Plasma Membrane of a Cell: Definition, Function & Structure

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  • 0:01 What Is a Plasma Membrane?
  • 0:55 Plasma Membrane Structure
  • 2:08 Function of the Plasma…
  • 3:29 Lesson Summary
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Lesson Transcript
Instructor: Derrick Arrington

Derrick has taught biology and chemistry at both the high school and college level. He has a master's degree in science education.

Cells are made of many crucial parts that work together and perform specific functions. In this lesson, you will learn about the plasma membrane of a cell to gain an understanding of its structure and function.

What is a Plasma Membrane?

Imagine a water balloon. Prick it with a needle and the water would burst out everywhere; no more water balloon. Now, imagine a new water balloon in a bathtub full of water. What if the balloon itself was porous and could choose when water could flow in and out of the balloon? That's sort of like what a plasma membrane is to a cell.

The plasma membrane is the boundary between the cell and its environment. It regulates what enters and exits the cell. Cells must maintain an appropriate amount of molecules to function inside them. They must also have a way to keep things out or to allow things to enter. This is the job of the plasma membrane. The plasma membrane is like the guard at a gated community. The guard must inspect those who enter and those who leave to make sure that only the people and things needed in the community are there.

Plasma Membrane Structure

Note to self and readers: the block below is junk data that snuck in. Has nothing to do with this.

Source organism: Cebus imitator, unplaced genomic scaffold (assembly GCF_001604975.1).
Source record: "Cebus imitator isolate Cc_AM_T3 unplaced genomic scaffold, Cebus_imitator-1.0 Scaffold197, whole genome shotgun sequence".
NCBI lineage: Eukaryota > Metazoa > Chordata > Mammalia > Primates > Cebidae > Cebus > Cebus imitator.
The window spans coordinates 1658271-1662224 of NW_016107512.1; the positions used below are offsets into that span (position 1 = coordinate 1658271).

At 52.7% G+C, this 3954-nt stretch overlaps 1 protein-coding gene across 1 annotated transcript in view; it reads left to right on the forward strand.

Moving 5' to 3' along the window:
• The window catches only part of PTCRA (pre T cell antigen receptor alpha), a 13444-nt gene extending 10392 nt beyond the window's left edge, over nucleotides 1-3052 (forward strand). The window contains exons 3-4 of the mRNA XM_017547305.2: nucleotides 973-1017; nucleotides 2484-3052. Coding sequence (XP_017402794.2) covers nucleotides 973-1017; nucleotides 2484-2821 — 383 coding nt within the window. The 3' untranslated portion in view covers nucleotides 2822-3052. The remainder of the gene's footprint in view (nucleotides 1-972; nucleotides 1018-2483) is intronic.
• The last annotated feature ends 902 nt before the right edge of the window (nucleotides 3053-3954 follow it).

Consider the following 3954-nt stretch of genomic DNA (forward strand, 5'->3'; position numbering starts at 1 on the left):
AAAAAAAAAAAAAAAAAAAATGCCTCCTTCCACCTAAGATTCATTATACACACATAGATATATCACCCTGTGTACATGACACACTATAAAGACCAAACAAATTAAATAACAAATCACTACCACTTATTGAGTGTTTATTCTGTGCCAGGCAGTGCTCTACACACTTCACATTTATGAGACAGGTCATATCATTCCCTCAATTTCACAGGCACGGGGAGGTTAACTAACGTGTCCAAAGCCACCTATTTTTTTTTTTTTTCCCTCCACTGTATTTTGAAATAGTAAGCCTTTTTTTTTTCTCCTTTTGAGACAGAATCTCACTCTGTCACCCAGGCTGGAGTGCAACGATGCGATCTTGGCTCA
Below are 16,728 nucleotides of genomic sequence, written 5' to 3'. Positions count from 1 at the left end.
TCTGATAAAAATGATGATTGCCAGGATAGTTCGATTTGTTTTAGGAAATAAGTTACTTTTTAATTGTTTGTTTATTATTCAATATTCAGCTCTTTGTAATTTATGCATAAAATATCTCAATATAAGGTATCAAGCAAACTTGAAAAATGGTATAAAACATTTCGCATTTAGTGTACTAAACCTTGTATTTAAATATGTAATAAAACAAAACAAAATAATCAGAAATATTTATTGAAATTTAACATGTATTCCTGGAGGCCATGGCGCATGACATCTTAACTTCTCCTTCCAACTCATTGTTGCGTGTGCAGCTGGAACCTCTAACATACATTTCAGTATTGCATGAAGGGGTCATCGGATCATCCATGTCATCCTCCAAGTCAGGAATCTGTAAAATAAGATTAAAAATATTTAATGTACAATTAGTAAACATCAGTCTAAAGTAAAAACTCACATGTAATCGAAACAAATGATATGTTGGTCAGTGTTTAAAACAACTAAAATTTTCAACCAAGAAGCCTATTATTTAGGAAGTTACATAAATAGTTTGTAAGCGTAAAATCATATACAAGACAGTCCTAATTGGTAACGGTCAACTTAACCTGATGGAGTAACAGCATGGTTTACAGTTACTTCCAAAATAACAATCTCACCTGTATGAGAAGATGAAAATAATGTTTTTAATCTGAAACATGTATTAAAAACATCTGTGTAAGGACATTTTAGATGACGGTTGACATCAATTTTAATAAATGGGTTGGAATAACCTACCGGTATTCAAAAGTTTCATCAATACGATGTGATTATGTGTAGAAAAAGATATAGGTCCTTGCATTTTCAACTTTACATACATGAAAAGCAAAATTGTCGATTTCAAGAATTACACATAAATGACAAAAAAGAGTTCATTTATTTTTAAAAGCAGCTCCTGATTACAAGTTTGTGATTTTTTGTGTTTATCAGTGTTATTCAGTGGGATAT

The plasma membrane is composed of a phospholipid bilayer, which is two layers of phospholipids back-to-back. Phospholipids are lipids with a phosphate group attached to them. The phospholipids have one head and two tails. The head is polar and hydrophilic, or water-loving. The tails are nonpolar and hydrophobic, or water-fearing.

Since water is the key component of living organisms, both inside and outside of the cell, this causes the phospholipids to line up in two layers with the heads pointing outward and the tails hidden in the middle. It basically looks like a phospholipid sandwich with the heads forming the bread and the tails forming the meat in the middle.

Located all throughout the surface of the plasma membrane are cholesterol molecules. These molecules help stabilize the phospholipids and keep them in position. The plasma membrane is also dotted with proteins. Some of the proteins are peripheral proteins that only go halfway through the membrane, while others are integral proteins that go entirely through the membrane. These proteins serve as channels to allow the molecules to enter and leave the cell.

Function of the Plasma Membrane of a Cell

You are comfortable in your house largely because the thermostat maintains the temperature within a certain range regardless of what is happening outside. Similarly, all living cells must maintain a balance regardless of external or internal conditions. This includes regulating what can enter and exit the cell. The plasma membrane serves as a gateway to allow or block the entry or exit of materials.

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